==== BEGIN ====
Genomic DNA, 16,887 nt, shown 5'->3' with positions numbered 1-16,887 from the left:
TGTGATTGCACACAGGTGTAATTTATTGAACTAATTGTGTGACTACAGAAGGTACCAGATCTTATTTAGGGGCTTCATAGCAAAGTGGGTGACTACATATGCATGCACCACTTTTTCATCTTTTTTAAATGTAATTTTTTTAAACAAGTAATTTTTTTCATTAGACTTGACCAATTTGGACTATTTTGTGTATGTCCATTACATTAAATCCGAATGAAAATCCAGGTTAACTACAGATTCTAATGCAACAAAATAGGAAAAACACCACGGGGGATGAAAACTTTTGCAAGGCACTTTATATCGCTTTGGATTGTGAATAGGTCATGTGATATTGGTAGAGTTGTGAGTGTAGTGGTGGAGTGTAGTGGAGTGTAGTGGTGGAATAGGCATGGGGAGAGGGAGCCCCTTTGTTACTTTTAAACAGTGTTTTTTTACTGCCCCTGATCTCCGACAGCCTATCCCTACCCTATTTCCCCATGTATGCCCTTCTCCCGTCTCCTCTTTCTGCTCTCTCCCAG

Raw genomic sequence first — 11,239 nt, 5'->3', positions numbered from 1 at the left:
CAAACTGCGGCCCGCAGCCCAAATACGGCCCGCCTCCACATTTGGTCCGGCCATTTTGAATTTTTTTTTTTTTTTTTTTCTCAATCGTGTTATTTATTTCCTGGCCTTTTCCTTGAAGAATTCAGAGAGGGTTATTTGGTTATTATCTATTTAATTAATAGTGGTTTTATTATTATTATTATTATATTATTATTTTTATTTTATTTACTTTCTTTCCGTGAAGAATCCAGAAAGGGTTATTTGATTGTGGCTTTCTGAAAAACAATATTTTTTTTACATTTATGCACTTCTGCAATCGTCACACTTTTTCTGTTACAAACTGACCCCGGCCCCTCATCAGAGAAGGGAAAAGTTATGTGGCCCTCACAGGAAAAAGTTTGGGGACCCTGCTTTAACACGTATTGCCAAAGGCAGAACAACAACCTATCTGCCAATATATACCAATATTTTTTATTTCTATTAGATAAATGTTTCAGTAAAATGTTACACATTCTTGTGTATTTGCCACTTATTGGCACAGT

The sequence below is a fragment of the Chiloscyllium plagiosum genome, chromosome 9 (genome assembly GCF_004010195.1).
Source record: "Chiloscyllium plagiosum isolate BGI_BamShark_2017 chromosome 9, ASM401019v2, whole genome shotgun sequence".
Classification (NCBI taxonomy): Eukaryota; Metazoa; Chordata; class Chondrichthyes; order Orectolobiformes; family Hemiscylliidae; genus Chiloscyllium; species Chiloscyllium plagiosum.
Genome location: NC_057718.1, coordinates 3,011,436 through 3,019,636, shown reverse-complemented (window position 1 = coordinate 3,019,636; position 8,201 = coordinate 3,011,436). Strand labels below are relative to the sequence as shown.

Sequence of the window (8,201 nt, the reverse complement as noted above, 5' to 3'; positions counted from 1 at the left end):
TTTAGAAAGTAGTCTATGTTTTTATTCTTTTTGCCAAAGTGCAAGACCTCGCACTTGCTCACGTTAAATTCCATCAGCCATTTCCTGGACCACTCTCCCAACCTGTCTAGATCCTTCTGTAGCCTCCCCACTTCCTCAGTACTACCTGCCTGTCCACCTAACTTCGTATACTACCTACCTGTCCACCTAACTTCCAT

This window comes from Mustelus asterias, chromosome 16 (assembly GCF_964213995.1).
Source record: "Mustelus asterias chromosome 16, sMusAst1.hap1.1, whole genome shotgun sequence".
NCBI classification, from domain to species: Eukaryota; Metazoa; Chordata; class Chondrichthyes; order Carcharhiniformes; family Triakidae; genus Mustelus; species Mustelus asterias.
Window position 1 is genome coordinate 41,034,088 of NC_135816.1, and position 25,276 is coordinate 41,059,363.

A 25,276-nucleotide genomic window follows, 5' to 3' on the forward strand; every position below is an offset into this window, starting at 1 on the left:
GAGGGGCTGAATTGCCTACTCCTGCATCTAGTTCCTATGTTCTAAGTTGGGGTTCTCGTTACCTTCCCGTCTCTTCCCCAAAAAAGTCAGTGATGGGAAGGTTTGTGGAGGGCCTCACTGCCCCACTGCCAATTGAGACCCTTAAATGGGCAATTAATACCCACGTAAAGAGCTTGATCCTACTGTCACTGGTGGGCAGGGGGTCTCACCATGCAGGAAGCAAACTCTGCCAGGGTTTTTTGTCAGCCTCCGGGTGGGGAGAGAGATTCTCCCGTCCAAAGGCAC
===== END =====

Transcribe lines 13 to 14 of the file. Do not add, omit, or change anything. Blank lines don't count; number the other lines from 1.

NCBI classification, from domain to species: Eukaryota; Metazoa; Chordata; class Chondrichthyes; order Carcharhiniformes; family Triakidae; genus Mustelus; species Mustelus asterias.
Window position 1 is genome coordinate 41,034,088 of NC_135816.1, and position 25,276 is coordinate 41,059,363.